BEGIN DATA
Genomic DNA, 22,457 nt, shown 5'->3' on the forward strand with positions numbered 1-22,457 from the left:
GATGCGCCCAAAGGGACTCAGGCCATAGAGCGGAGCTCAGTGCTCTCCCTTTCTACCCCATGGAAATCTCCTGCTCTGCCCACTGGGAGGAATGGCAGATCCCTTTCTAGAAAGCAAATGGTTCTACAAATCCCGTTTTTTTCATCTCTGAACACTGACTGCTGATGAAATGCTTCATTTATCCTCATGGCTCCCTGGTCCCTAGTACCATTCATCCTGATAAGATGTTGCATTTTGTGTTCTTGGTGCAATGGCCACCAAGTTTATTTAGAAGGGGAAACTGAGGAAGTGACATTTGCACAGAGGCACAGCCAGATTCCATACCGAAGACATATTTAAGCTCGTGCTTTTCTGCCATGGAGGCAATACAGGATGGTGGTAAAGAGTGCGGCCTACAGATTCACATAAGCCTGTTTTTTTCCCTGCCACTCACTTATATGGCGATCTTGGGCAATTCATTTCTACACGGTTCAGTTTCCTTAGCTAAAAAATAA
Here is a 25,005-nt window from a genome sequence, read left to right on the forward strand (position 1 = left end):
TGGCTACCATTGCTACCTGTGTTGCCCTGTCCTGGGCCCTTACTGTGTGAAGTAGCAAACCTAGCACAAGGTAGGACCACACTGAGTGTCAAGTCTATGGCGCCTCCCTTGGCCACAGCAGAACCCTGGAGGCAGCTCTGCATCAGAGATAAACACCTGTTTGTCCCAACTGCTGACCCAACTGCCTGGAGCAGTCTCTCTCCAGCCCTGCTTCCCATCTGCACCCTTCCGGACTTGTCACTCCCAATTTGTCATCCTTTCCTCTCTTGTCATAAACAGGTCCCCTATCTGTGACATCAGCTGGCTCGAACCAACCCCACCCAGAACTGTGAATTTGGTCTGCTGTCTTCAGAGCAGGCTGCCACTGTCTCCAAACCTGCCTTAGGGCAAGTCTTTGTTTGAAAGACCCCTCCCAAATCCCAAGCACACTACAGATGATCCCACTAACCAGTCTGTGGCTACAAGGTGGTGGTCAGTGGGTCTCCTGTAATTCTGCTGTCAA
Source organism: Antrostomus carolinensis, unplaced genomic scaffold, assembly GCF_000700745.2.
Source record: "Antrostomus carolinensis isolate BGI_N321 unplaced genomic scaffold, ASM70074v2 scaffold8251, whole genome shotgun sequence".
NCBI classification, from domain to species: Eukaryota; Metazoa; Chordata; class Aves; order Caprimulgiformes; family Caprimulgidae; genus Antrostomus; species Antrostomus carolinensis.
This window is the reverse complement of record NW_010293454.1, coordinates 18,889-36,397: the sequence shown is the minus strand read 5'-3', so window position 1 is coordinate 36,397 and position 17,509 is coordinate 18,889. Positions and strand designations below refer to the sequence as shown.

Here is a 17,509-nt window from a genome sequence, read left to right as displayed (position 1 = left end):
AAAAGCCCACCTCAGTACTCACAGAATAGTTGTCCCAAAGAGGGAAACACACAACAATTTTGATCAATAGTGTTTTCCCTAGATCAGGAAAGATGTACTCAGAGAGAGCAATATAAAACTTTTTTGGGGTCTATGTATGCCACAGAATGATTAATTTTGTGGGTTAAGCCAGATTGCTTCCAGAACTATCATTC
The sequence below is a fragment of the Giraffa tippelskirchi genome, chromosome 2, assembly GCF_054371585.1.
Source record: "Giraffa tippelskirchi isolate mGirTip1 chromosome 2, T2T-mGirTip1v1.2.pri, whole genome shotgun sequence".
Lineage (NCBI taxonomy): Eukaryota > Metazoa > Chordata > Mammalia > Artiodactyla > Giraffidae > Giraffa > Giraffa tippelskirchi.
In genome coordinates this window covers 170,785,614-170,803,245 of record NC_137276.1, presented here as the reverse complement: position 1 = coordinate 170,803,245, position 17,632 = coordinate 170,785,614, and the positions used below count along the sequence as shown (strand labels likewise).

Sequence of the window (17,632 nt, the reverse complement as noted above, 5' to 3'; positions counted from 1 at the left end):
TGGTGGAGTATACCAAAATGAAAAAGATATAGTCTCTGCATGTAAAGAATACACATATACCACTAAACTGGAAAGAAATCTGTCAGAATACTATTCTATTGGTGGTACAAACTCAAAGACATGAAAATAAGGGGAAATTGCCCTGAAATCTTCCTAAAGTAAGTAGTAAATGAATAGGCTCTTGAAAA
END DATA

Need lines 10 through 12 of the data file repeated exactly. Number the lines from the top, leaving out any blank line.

AAAAGCCCACCTCAGTACTCACAGAATAGTTGTCCCAAAGAGGGAAACACACAACAATTTTGATCAATAGTGTTTTCCCTAGATCAGGAAAGATGTACTCAGAGAGAGCAATATAAAACTTTTTTGGGGTCTATGTATGCCACAGAATGATTAATTTTGTGGGTTAAGCCAGATTGCTTCCAGAACTATCATTC
The sequence below is a fragment of the Giraffa tippelskirchi genome, chromosome 2, assembly GCF_054371585.1.
Source record: "Giraffa tippelskirchi isolate mGirTip1 chromosome 2, T2T-mGirTip1v1.2.pri, whole genome shotgun sequence".